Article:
Many types of kitchen scraps can be given to birds. Of these, some of the most often used are baked goods (give sparingly and watch for mould) and fats. Larger pieces of fat, especially beef suet, can be used as is or can be rendered by heating to separate the fat from the connective tissue. Melted fat can be mixed with bread crumbs and seeds and packed into dishes or other feeders. Peanut butter is loved by birds, but some people say it should be mixed with fat to reduce any danger of choking.

Most birds appreciate water to drink if the weather is not too cold. Birds also use grit to help their digestion. Provide dirt, sand, or ground eggshells separately from other foods for this purpose. Sometimes a few wood ashes or a dry supply of salt can provide minerals the birds need.

To limit cost, put a measured amount of food out each day, whatever you decide you can afford. If the feeder is empty an hour later, don’t worry. If you are consistent, the birds will adjust their foraging to the supply and find more food elsewhere.

The Birds

What kind of birds can you expect once you’ve put out some food? The bird species attracted to a feeder will depend on many factors, including the geographic region you live in, the type of food you offer, the habitat of the immediate area, the habits of individual bird species, and the weather. Habitat is a very important factor in attracting birds: an area with trees and shrubs will be the most likely to appeal to them. It is also important to start feeding early in the fall before the birds become set in their winter foraging patterns.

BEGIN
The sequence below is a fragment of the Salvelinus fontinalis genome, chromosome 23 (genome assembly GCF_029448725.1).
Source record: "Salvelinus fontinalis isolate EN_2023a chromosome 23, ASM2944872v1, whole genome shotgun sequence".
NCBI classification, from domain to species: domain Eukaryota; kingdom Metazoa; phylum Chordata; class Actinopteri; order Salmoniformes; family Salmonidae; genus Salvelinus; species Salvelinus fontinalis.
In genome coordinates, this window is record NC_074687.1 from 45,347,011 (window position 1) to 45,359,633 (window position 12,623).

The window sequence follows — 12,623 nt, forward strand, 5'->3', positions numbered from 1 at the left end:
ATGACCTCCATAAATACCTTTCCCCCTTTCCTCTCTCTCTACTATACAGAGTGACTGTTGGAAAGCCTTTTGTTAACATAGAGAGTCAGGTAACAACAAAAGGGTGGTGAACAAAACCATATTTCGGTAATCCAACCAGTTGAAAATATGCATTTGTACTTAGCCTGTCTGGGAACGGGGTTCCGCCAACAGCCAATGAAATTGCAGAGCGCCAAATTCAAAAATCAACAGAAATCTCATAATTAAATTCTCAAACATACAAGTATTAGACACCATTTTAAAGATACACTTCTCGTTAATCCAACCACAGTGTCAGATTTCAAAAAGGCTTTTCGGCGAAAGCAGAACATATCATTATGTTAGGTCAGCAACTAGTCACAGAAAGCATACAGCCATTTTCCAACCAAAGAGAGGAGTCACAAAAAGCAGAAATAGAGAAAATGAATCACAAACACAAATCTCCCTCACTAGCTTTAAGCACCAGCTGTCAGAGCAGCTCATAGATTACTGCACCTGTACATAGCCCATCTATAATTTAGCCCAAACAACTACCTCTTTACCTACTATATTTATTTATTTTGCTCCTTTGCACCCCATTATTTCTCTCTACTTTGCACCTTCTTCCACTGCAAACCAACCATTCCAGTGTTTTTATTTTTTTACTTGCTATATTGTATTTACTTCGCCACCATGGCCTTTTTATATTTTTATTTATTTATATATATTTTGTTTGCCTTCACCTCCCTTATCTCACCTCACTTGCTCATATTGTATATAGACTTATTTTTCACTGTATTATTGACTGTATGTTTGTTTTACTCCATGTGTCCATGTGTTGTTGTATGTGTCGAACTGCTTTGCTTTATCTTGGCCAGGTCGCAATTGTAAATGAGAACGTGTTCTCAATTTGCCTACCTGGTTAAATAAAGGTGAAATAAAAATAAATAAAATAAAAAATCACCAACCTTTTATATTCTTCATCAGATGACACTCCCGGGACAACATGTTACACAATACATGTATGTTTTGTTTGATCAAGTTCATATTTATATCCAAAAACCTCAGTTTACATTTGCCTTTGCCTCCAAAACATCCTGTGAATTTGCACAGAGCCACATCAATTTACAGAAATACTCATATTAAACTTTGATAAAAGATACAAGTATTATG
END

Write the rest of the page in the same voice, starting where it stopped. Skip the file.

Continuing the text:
Table 1 lists many of the species that come to feeders in Canada. These species, most of which are discussed below, are widespread and can be found in most regions where there are mature trees, even in densely populated urban areas. Table 1 also indicates some of the birds’ favourite foods. Do not assume, however, that birds in your area will necessarily exhibit the preferences shown. Experiment, and you may find other useful foods not listed in the table.

Chickadees are some of the most familiar birds that visit feeders. They travel around a small area of a few hectares, stopping in woodlots where they look for insects and insect eggs and coming to feeders for sunflower seeds and suet. They are adept at opening sunflower seeds by holding them with their feet and striking them with their bills, like little woodpeckers.

Blue Jays are conspicuous visitors with their bright plumage. In the fall, Blue Jays store food, sometimes carrying away many sunflower seeds packed in their cheeks. At that time of year you might like to feed the Blue Jay some whole corn, which is less expensive than sunflower seeds. Blue Jays are much less trusting of people than chickadees are and usually retreat to a distant viewing point when people come to the feeder.

Several species have changed their winter range, thanks to bird feeding. Among these are Evening Grosbeaks, which come in flocks for sunflower seeds. Cardinals have started nesting far north of their historical range, probably because of the winter food provided at feeders.